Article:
Local Photojournalist Mark Trent On Documenting The Opioid Epidemic - The West Virginian
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Local Photojournalist Mark Trent On Documenting The Opioid Epidemic



Ronceverte resident and photojournalist Mark Trent spoke at Big Draft Brewing’s “Talks on Tap” on Thursday, November 11, showing and discussing the photographs that make up part of his career.

“I’ve got to start by saying [there are] some pretty heavy images of drug usage and needles,” said Trent. “If you have any sensitivities, be wary.”

Trent worked with another former Greenbrier County resident, Allie Rambo, documenting her life, friends, and relationships as she navigated the local drug culture. A New York Times reporter, Campbell Robertson, eventually interviewed Rambo, resulting in the photo article “Despair, Love and Loss: A Journey Inside West Virginia’s Opioid Crisis,” published on December 13, 2018. This is just one of the articles that emerged out of Trent’s local work.

What follows is an condensed, rearranged, and edited form of Trent’s talk, outlining his career documenting the opioid epidemic and drug use in Greenbrier County:

“This isn’t my story. I [captured] it, yes, but I never was in addiction. I was never an addict. … [Those captured in the photos] allowed me to be there. I had to be protective. … There’s stuff I have that I don’t show because people haven’t given me the permission. … I have to hand it to the New York Times, they were so caring, so cautious, and so appropriate.”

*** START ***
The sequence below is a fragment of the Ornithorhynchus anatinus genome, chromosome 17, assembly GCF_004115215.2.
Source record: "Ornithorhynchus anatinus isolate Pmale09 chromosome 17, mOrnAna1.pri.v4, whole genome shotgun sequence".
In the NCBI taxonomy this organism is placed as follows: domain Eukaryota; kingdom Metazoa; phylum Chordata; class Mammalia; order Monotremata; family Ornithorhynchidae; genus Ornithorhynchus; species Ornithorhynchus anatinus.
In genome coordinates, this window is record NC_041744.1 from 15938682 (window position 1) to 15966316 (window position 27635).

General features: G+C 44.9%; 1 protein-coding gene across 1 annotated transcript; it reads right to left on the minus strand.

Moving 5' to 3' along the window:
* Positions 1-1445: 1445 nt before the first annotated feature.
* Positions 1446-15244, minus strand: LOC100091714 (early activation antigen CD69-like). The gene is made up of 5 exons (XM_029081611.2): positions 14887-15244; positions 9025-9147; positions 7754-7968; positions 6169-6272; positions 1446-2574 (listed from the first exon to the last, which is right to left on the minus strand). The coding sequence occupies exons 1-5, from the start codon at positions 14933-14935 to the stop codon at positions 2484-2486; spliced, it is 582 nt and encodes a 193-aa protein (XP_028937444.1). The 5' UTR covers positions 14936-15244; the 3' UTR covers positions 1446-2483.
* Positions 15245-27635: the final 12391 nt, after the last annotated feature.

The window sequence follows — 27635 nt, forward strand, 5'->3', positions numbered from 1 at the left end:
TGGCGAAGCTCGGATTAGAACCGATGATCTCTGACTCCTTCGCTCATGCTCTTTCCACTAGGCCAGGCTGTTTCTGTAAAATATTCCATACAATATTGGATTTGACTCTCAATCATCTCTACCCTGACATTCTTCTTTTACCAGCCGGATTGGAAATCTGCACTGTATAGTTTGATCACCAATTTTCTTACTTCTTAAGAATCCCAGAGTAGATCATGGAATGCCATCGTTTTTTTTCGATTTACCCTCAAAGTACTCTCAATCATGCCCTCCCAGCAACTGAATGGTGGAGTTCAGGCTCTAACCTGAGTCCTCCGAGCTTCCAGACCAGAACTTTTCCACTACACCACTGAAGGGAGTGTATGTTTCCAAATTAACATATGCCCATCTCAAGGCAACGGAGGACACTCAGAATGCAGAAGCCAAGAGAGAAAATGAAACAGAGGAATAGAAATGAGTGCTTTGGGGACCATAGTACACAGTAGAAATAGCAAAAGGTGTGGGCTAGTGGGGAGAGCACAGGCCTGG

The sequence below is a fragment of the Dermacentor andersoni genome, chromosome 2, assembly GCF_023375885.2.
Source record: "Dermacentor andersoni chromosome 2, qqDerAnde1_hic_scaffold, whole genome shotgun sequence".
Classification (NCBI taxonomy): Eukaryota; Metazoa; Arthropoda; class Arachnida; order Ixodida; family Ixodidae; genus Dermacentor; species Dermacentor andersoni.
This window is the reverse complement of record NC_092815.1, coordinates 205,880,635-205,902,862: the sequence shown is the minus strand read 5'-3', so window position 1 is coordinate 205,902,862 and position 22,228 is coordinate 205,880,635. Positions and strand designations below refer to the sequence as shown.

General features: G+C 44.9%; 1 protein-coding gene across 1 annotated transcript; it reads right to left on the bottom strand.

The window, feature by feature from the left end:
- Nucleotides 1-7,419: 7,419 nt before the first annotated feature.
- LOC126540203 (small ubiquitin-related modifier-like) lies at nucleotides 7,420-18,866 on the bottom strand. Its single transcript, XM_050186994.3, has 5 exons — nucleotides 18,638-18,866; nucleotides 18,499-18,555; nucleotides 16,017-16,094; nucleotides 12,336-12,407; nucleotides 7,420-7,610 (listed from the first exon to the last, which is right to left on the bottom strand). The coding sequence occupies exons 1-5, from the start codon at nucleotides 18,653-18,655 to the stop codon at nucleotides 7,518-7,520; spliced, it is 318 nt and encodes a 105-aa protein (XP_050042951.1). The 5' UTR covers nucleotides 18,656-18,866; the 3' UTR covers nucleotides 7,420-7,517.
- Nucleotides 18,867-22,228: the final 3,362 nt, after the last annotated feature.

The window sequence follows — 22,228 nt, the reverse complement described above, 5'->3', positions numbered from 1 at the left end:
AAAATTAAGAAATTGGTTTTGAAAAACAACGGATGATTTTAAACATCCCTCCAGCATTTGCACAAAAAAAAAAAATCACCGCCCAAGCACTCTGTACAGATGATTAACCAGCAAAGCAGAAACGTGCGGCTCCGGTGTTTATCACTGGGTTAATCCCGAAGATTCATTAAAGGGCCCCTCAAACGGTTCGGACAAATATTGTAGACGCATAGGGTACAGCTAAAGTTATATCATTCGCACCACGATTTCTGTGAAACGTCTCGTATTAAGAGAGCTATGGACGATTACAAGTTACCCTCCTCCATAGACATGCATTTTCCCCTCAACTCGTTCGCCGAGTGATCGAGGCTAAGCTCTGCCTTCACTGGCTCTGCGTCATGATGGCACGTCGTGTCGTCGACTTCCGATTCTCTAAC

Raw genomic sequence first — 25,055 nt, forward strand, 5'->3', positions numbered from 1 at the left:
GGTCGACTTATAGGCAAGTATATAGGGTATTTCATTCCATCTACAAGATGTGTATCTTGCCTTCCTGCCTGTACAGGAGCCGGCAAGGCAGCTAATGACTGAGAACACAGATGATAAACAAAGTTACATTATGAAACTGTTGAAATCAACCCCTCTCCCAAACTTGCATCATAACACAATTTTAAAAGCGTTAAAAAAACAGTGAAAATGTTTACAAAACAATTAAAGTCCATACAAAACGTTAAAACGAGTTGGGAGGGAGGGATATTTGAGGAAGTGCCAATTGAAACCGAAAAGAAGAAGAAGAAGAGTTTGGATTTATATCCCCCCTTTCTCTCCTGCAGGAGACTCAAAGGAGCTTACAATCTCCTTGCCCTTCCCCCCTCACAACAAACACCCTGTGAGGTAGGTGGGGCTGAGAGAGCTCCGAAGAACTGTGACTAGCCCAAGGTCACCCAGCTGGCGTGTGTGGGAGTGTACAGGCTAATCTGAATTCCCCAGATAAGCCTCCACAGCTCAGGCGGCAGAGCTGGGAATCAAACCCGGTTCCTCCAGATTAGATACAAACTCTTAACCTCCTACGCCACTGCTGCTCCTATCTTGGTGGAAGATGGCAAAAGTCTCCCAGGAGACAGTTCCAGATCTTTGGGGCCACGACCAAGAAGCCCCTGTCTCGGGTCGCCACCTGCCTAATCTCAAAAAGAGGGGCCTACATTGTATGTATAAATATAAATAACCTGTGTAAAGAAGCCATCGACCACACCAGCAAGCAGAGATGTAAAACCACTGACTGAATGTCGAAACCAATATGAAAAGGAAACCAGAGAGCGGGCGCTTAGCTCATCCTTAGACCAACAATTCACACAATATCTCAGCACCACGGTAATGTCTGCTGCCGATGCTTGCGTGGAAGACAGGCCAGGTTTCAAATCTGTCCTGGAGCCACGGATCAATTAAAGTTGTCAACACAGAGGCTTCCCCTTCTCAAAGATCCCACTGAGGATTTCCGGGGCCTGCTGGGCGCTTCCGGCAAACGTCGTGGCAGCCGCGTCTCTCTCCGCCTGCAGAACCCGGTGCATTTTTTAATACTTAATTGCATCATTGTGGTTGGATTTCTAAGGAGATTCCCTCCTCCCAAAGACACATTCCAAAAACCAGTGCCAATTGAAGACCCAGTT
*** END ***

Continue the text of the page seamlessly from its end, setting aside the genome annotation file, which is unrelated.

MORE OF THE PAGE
“I got started on this project 11 or 12 years ago. I was in school, trying to figure out what kind of photography I wanted to do. I knew I loved documentary photography – I was really, really enthralled with Eugene Richards. He did a book about the cocaine epidemic. And it was called Cocaine True, Cocaine Blue. I would just sit in my school library, look at this book, just enthralled with it.”

“I was traveling around, I was really counting on being a war photographer. I was traveling in the Middle East, and I met this girl in Pakistan, and we were dating. I brought her here and she’s like, why are you trying to nose in everybody’s business, you’ve got an interesting place to document. It had never really hit me because, growing up here, you just don’t really realize what’s in front of you.”

“A mutual friend … had passed away kind of suddenly and I didn’t know why. He was my age. I found out that he was doing heroin. I was like, ‘this is crazy, people don’t do that here.’”

“I was living in Brooklyn at the time, so I came [back to Greenbrier County] with skinny jeans, looking pretty hip. I slowly got traction, but I wasn’t really getting anywhere. Then I met my friend Allie, and we were just super close. I told her what I wanted to do one day … and she’s like, ‘why don’t you stay with me? I’ll show you what’s going on.’ [That’s when] I started documenting, started taking pictures. … A lot of people were really open to sharing their stories as a cautionary tale.”

“They were kind enough to allow me to hang around. A lot of people weren’t the biggest fans of it either. There were rumors I was like riding around, buying people drugs, so I can photograph it. … We just kept our heads low. … The methamphetamine got so bad for a while [that] I couldn’t even operate. Everyone would be cool with me one day, then the next day I show up, and they’d [say] ‘you’re an informant.’ They would make up this whole thing with me. … Now that I live here, it’s a little different.”

“This is Allie after she lost a friend to an overdose in this room. … Allie was in the house, trying to get some stuff out before the families came and cleaned up. … I saw a lot of overdoses and people would come in and [first], try to find the drugs and, [second], try to find anything of value before families got there. A lot of hard, heartbreaking stuff.”